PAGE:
EPA Grants 90-Day Extension Of M6 Disposal Order
MINDEN, LA (AP) — The government has delayed for at least 90 days the disposal of artillery propellant at Camp Minden.
The Times’ Vickie Welborn reports that Samuel Coleman, deputy regional administrator of the Environmental Protection Agency, told Louisiana officials in a letter that the delay will help "remove any barriers to the state selecting an equal or more protective remedy at Camp Minden."
Authorities say there are 15 million pounds of M6 propellant at Camp Minden. The M6 was abandoned on site by Explo Systems Inc. after it went bankrupt in 2013. An explosion in October 2012 in one of Explo's leased bunkers rattled homes, shattered windows 4 miles away in Minden and created a 7,000-foot mushroom cloud.
Thousands of area residents have rallied in recent days in opposition to a proposed open tray burn of the M6 because of growing concern about long-term impact to health and environment. The open burn, rather than a closed incinerator or other contained method, was selected by the EPA and Army in October. The burn was planned for next month.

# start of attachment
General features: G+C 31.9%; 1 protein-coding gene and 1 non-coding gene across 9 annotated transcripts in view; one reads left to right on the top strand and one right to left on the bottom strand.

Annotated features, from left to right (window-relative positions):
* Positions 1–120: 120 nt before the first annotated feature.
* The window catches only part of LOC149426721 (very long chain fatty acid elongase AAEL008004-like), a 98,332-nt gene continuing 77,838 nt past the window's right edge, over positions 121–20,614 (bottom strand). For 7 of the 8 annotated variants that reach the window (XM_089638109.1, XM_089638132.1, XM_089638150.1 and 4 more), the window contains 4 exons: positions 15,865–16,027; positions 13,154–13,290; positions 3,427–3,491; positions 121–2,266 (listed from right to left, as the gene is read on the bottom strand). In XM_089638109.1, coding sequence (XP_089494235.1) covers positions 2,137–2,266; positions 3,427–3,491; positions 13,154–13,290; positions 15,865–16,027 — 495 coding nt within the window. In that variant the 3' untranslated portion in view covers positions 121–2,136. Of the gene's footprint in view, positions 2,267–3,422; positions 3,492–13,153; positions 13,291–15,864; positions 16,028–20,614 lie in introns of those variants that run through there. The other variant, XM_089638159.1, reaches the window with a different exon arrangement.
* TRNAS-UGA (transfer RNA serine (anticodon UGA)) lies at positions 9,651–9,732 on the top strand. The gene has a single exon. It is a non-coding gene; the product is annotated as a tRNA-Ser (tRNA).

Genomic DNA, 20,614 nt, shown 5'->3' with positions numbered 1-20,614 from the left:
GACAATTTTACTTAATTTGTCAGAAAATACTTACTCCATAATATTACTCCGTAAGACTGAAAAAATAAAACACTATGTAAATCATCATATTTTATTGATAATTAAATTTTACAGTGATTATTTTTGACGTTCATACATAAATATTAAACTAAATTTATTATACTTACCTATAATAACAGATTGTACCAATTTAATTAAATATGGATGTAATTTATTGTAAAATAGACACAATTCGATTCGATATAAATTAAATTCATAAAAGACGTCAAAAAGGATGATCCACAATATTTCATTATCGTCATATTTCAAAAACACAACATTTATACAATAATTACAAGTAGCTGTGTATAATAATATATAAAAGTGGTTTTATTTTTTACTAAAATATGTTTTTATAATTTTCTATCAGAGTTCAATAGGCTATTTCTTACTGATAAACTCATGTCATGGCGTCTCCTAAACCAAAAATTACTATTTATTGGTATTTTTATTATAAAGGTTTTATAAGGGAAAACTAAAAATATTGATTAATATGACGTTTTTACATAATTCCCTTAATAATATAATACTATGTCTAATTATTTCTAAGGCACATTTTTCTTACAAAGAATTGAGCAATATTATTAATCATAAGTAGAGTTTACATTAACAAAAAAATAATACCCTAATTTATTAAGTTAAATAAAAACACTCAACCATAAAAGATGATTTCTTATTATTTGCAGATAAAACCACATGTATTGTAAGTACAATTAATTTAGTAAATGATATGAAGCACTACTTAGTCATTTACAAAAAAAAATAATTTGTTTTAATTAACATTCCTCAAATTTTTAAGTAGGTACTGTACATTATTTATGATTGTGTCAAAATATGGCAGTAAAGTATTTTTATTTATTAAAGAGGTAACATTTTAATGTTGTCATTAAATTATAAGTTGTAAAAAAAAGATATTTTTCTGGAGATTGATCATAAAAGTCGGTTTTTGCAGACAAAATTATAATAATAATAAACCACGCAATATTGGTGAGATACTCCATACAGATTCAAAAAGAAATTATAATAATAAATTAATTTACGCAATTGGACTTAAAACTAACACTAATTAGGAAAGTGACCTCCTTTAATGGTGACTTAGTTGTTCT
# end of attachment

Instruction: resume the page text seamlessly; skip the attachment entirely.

Louisiana Department of Environment Quality Secretary Peggy Hatch said it appears the EPA is "attempting to abandon its responsibilities to the people of Louisiana as lead agency on the project."
"The safe disposal of the M6 remains our top priority and we will carefully consider how best to proceed from this point," Hatch said.
Coleman, who works of EPA's Region 6 in Dallas, said in the letter that "since the alternative selection will be conducted outside the enforcement settlement process, it affords the LDEQ and the Louisiana National Guard with the opportunity to include local elected officials and the community. We encourage you to take full advantage of this opportunity."
Coleman also said the EPA will support whatever actions are necessary to implement an alternative selected by DEQ and the National Guard.